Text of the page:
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Bioengineering Graduate Seminar Series - Dr. Jose Manuel Sanchez-Ruiz

February 19, 2019 - 12:00pm to 1:00pm

Spring 2019 | Bioengineering Graduate Seminar Series


Biotechnological Applications of Resurrected Ancestral Proteins

Dr. Jose Manuel Sanchez-Ruiz

University of Granada, Spain

Tuesday, February 19, 2019
Time: 12:00 pm – 1:00 pm
Location: KOLLIGIAN 209
Plausible approximations to the sequences of ancestral proteins can be derived from the sequences of their modern descendants using modern bioinformatic analysis. The proteins encoded by these inferred ancestral reconstructed sequences can be prepared in the laboratory and subjected to experimental scrutiny. Besides their use over the last ~25 years as molecular tools to investigate important evolutionary questions, more recent work hints at the biotechnological potential of such “resurrected” ancestral proteins. Ancestral proteins certainly differ from their modern counterparts in terms of sequence. This is particularly the case when “old” phylogenetic nodes are targeted. Indeed, reconstructed sequenced of Precambrian proteins often show large numbers of amino acid differences with their modern descendants. More relevant, however, is the fact that ancestral proteins were adapted to the intra-cellular and extra-cellular environments existing at their time, which likely depart from the environments of modern proteins. As a result, resurrected ancestral proteins could be expected display “unusual” properties. Experimental and computational work has specifically discussed high stability, substrate and catalytic promiscuity, conformational flexibility/diversity and altered patterns of interaction with other sub-cellular components. I will summarize and discuss this recent work, as well as very recent attempts to explore the biotechnological and, more specifically, protein-engineering applications of resurrected ancestral proteins.
José Manuel Sanchez-Ruiz obtained his Ph.D. in 1983 from the University of Granada (Spain) working on the physicochemical properties of Vitamin B6 compounds. He received the Ph.D. Degree in 1983. He was then awarded a Fulbright Scholarship to carry out postdoctoral research (1984-1987) in the Virginia Commonwealth University, where he pioneered methods to assess the ionization states of phosphorylated proteins using Fourier Transform Infrared Spectroscopy. He is now a Full Professor of Physical Chemistry at the University of Granada. Prof. Sanchez-Ruiz pioneered the rationalization of in vivo protein stability in terms of kinetic stability and his group has developed multiple applications of this idea for the stabilization of biotechnologically interesting proteins. His research efforts over the last 10 years stem from the realization that, in the genomic and post-genomic eras, the availability of huge numbers of protein sequences allows for in-depth understanding of protein biophysics in an evolutionary context. He has since then combined bioinformatics and experimental molecular biophysics to tackle key issues of molecular evolution and produce groundbreaking approaches for protein optimization in the context of molecular biotechnology.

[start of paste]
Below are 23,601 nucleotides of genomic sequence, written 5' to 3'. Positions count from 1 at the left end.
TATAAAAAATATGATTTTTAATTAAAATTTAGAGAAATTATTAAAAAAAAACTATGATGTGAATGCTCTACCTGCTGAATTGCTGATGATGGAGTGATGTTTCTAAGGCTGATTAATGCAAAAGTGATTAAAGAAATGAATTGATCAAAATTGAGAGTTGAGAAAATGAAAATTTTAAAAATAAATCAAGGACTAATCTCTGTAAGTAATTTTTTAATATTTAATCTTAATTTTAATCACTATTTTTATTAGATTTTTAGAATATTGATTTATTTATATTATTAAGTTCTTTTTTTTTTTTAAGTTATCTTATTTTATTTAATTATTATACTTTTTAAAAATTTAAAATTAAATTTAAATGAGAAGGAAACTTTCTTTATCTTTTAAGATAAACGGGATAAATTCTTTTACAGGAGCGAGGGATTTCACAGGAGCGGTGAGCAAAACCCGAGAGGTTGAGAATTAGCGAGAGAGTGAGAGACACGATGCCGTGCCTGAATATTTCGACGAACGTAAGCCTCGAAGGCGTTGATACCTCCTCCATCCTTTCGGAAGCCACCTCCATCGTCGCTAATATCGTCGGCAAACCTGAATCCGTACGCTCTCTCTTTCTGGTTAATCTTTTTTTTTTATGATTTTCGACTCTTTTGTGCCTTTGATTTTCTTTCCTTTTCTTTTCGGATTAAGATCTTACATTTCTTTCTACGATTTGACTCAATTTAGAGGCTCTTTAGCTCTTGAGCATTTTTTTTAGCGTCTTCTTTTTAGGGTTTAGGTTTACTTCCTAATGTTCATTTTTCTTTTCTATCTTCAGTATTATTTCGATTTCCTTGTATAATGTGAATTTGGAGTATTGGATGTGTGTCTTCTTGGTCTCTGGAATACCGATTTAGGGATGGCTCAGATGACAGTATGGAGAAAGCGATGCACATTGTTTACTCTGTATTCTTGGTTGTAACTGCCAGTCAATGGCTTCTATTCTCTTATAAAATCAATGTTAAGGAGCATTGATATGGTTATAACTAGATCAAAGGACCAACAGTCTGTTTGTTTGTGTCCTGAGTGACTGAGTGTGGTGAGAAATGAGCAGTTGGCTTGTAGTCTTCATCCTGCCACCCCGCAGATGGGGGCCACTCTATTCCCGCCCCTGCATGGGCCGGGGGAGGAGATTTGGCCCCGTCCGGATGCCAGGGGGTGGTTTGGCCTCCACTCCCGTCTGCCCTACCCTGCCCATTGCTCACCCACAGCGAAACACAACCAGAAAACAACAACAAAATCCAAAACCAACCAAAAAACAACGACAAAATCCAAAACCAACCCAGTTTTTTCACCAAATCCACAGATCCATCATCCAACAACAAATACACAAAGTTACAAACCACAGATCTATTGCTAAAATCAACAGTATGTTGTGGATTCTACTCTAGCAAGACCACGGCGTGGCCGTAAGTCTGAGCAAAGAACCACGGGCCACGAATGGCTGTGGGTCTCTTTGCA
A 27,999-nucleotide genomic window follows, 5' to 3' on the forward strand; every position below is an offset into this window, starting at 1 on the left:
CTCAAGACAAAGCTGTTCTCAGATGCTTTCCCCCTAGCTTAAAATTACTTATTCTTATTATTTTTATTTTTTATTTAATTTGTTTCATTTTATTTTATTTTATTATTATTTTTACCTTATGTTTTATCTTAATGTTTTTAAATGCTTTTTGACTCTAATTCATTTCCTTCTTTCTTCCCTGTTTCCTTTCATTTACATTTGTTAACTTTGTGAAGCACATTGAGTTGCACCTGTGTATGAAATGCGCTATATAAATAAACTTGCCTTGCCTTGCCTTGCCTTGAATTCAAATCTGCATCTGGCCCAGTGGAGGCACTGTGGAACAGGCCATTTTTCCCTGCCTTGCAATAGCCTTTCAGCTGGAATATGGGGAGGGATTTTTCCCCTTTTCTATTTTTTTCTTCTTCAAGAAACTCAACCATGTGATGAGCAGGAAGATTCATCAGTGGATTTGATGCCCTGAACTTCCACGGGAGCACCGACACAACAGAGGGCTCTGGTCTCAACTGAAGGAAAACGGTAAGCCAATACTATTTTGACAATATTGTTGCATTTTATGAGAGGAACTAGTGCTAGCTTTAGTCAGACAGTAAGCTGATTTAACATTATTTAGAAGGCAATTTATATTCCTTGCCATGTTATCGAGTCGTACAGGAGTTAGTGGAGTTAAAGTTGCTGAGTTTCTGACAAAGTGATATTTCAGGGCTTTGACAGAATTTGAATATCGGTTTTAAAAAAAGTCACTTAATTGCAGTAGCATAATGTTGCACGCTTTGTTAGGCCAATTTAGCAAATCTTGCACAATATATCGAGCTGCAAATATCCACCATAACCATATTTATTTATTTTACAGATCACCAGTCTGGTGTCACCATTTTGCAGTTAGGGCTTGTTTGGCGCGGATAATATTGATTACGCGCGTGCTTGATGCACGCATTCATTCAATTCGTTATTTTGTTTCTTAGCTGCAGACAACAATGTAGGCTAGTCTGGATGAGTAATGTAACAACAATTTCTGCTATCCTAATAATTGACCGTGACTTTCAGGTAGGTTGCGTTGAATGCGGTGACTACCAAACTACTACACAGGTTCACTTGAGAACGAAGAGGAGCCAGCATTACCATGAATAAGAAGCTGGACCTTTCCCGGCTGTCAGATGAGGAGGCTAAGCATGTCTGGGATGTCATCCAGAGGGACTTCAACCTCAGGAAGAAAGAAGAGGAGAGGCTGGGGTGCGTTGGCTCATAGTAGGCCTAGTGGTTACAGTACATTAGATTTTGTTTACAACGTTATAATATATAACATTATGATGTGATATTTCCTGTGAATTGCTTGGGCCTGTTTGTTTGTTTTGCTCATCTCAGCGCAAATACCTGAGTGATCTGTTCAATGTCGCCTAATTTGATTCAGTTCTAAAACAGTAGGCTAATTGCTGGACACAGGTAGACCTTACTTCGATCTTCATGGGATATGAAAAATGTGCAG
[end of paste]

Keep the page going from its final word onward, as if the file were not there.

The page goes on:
Sanchez-Ruiz has been invited speaker at many Scientific Conferences, including Gordon Research Conferences (2007 Proteins-GRC, 2012 Biopolymers-GRC and 2014 Biocatalysis-GRC) and the 254th American Chemical Society Meeting (2017) where he was “must-see presenter” of Chemical and Engineering News. He was a member of the Editorial Board of “Biophysical Chemistry” from 2004 to 2010 and is currently serving as Academic Editor for Plos One (2012- ) and as member of the Editorial Board of the “Biochemical Journal” (2008- ). Since 2012, he is a member of the “Scientific Advisory Council” of the “The Oxalosis and Hyperoxaluria Foundation”. In 2013, he received the Bruker prize of the Spanish Biophysical Society.
For additional info, contact Prof. Victor Muñoz,


Kolligian Library
Room 209